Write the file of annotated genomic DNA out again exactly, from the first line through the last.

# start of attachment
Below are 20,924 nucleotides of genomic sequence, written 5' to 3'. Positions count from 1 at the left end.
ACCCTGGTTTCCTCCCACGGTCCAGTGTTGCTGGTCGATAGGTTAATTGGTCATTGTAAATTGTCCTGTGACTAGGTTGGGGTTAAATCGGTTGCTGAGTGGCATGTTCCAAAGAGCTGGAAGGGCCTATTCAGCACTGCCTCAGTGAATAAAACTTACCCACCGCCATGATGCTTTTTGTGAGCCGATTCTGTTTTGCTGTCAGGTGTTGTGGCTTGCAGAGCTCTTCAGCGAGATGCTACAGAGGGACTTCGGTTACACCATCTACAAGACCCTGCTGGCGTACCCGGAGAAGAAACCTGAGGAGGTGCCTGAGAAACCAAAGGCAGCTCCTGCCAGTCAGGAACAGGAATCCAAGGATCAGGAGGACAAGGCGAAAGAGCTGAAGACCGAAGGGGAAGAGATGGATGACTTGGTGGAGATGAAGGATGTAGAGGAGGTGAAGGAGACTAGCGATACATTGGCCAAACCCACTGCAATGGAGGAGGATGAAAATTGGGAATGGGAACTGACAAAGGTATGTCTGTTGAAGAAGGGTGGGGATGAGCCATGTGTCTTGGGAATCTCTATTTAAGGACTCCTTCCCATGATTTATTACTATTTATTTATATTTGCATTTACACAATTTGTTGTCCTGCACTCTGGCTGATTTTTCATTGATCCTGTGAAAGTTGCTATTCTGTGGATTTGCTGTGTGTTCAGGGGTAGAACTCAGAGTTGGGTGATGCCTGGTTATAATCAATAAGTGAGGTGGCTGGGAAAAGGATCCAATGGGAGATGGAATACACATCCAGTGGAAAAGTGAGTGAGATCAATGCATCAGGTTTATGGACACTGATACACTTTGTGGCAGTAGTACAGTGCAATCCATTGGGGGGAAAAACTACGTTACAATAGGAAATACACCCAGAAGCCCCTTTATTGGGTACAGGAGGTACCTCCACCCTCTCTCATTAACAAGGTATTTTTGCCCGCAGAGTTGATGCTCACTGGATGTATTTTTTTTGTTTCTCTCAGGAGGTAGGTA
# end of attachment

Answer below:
Below are 20,924 nucleotides of genomic sequence, written 5' to 3'. Positions count from 1 at the left end.
ACCCTGGTTTCCTCCCACGGTCCAGTGTTGCTGGTCGATAGGTTAATTGGTCATTGTAAATTGTCCTGTGACTAGGTTGGGGTTAAATCGGTTGCTGAGTGGCATGTTCCAAAGAGCTGGAAGGGCCTATTCAGCACTGCCTCAGTGAATAAAACTTACCCACCGCCATGATGCTTTTTGTGAGCCGATTCTGTTTTGCTGTCAGGTGTTGTGGCTTGCAGAGCTCTTCAGCGAGATGCTACAGAGGGACTTCGGTTACACCATCTACAAGACCCTGCTGGCGTACCCGGAGAAGAAACCTGAGGAGGTGCCTGAGAAACCAAAGGCAGCTCCTGCCAGTCAGGAACAGGAATCCAAGGATCAGGAGGACAAGGCGAAAGAGCTGAAGACCGAAGGGGAAGAGATGGATGACTTGGTGGAGATGAAGGATGTAGAGGAGGTGAAGGAGACTAGCGATACATTGGCCAAACCCACTGCAATGGAGGAGGATGAAAATTGGGAATGGGAACTGACAAAGGTATGTCTGTTGAAGAAGGGTGGGGATGAGCCATGTGTCTTGGGAATCTCTATTTAAGGACTCCTTCCCATGATTTATTACTATTTATTTATATTTGCATTTACACAATTTGTTGTCCTGCACTCTGGCTGATTTTTCATTGATCCTGTGAAAGTTGCTATTCTGTGGATTTGCTGTGTGTTCAGGGGTAGAACTCAGAGTTGGGTGATGCCTGGTTATAATCAATAAGTGAGGTGGCTGGGAAAAGGATCCAATGGGAGATGGAATACACATCCAGTGGAAAAGTGAGTGAGATCAATGCATCAGGTTTATGGACACTGATACACTTTGTGGCAGTAGTACAGTGCAATCCATTGGGGGGAAAAACTACGTTACAATAGGAAATACACCCAGAAGCCCCTTTATTGGGTACAGGAGGTACCTCCACCCTCTCTCATTAACAAGGTATTTTTGCCCGCAGAGTTGATGCTCACTGGATGTATTTTTTTTGTTTCTCTCAGGAGGTAGGTA